It is really cool to receive a really big check. The check represents, maybe, an ability to purchase a previously elusive material item. It represents a symbol of “making it” or being a big shot. There is and always will be a part of my brain that receives immense pleasure from big checks.
Then there is freedom. Freedom represents all the other parts of our brain. These are the parts that function best when we are at peace, free from dread, free from “keeping our fingers crossed,” free from thinking about crestal bone while our kids are talking to us about their day at school.
Most of us will begin our careers in our 20s or early 30s. We will end our careers 30 years later. We will begin with upright backs and the ability to smile easily, and many of us will start these careers with already great relationships. I think all of us have seen what 30 years in dentistry can do to that back, that smile, and that spirit.
We have a choice in this profession. Choice A represents simplicity and patience in our treatment repertoire. It represents doing procedures that we truly find gratifying, but also predictable. These procedures can, of course, be challenging, but not enough to create psychological burden when we return home from work. Luckily for us dentists, the procedures from choice A will definitely still ultimately lead us to a comfortable, financially stable, and appropriately luxurious life. Choice B represents the big checks. It represents a faster trajectory to financial excess. It might also represent hair growing out of your ears.
I have the opportunity to visit dental offices all over the country. They hire me, surprisingly, to help them make more money. A lot of dentists have seen the same CE courses that I have, and want to learn those processes and marketing strategies so they can feel the elation of receiving those big checks. Here is my advice to all of them:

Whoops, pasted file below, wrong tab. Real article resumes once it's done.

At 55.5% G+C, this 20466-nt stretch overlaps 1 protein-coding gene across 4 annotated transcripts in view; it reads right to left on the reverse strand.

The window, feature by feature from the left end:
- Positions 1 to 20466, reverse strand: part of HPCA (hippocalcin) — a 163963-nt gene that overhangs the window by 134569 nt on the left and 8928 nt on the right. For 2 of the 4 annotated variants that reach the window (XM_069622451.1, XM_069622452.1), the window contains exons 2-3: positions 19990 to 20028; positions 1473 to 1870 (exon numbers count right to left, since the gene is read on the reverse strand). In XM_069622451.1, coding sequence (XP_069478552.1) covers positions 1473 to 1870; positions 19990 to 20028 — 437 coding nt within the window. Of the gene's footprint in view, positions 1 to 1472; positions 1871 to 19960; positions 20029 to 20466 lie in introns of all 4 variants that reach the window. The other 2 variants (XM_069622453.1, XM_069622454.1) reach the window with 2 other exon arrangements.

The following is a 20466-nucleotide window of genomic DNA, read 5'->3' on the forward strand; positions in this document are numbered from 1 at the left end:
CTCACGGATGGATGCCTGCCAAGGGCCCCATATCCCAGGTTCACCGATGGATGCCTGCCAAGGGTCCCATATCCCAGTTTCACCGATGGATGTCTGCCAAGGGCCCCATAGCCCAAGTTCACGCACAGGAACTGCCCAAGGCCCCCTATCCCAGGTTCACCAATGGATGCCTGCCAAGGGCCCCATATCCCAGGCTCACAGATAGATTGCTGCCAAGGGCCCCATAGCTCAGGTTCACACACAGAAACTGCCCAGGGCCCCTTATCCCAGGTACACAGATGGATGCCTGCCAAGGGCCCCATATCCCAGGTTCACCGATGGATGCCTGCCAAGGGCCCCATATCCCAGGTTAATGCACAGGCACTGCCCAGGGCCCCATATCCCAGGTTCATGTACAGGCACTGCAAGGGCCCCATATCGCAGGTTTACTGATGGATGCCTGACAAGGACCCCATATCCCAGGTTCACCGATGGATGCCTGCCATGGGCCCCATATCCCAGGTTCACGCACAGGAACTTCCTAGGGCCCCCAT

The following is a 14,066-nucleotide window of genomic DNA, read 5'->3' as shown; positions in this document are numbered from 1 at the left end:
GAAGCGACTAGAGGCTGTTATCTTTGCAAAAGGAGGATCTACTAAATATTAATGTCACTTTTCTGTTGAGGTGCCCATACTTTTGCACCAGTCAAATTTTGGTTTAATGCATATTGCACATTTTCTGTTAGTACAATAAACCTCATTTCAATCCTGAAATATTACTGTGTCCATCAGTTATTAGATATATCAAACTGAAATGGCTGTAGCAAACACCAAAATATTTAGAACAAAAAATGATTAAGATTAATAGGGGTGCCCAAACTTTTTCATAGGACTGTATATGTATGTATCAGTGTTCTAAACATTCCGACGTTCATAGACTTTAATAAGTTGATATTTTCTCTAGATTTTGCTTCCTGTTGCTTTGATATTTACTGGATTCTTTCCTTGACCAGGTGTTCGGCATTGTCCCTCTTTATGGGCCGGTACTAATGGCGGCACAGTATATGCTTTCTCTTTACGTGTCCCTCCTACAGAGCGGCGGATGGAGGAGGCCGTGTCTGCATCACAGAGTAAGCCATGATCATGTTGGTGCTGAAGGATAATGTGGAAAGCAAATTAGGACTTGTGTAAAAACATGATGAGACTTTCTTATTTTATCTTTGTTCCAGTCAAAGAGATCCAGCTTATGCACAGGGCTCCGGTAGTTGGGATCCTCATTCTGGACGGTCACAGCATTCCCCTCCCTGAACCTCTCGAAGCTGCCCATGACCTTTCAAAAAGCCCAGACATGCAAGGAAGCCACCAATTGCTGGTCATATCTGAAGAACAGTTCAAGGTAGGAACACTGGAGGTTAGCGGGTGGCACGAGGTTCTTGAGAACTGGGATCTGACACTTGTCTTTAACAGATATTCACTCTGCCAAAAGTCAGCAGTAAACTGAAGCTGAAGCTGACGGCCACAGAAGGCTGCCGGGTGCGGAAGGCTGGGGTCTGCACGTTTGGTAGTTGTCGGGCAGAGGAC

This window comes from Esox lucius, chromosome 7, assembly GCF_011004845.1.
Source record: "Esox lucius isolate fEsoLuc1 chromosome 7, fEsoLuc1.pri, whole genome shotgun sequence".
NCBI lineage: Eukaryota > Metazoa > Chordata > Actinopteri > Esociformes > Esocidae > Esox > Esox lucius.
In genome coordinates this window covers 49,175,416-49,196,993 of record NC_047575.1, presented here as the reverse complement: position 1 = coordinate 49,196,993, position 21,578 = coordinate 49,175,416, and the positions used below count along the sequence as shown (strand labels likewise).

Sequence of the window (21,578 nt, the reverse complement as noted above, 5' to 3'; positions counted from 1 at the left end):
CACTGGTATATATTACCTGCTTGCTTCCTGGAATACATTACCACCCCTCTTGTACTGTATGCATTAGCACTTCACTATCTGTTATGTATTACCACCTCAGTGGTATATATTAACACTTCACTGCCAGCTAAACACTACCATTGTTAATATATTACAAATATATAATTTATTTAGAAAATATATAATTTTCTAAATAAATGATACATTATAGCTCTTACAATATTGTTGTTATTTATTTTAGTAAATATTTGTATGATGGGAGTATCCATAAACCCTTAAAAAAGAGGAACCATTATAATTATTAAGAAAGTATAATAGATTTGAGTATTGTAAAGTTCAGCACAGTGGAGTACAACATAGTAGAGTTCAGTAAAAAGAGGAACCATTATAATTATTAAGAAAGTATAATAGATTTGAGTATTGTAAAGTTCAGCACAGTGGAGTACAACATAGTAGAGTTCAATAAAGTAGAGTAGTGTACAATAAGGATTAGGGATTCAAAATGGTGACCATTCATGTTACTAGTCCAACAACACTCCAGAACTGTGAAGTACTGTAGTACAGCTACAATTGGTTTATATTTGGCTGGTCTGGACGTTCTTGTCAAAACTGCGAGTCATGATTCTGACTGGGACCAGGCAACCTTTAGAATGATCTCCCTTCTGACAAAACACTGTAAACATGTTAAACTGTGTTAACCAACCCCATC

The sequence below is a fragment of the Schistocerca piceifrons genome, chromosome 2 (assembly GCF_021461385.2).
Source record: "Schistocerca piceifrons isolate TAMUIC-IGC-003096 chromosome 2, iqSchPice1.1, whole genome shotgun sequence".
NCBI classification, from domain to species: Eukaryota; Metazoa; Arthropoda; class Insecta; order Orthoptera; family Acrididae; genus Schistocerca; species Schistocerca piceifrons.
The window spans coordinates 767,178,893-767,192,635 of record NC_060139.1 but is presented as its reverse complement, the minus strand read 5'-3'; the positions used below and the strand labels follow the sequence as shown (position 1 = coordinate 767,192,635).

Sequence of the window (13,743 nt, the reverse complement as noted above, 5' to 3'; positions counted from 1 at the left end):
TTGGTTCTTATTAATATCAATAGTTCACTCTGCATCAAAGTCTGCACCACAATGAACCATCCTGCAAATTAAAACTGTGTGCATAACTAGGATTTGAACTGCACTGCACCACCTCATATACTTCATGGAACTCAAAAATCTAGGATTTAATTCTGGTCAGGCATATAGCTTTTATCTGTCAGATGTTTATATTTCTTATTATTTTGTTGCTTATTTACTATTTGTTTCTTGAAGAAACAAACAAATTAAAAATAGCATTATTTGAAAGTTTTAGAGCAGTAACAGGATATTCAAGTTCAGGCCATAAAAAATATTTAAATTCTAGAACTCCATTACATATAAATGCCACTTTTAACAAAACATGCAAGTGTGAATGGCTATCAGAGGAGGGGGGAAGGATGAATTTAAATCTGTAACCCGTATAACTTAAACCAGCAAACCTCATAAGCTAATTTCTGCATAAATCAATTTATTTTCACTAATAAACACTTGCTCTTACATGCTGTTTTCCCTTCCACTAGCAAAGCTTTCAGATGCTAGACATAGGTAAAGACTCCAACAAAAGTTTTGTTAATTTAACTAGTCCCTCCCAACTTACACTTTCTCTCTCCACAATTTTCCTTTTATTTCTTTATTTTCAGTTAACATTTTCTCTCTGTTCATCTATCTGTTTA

If a CE course makes a complex dental procedure seem easy, take some more CE courses.
Even with the best planning, tell the patient that things are probably going to go wrong along the way. Say, “You’re going to hate me after this procedure,” or, “You are going to want to destroy this temporary after a few months.”
Create a detailed time line so the patient can know what to expect, and in it, estimate that things are going to take longer than they should.
Before you embark on a case, ask yourself if it has the potential to keep you up at night.
Never allow yourself to feel “inferior” to your dental friends and colleagues if they are doing more complicated procedures than you are.
For any complex procedures, create a “handoff” between yourself and the front desk team in front of the patient. This means, the nuances of the treatment plan, time line, appointments, etc, should be done as a discussion involving you, your financial coordinator, and the patient.
And this is the hardest one:
Don’t collect the full financial treatment fee up front. Earn it over the course of treatment.
Most likely, people in sales and marketing will find my advice dubious. I don’t blame them. Financially, there are a ton of benefits in up-front collection and rapid financial conversion. This isn’t an article about that. It is an article about us, as humans, and what causes us to age. It is an article about what beats us down, makes us less excited about our profession, and, in my case, what makes hair grow out of our ears. Don’t grow hair out of your ears.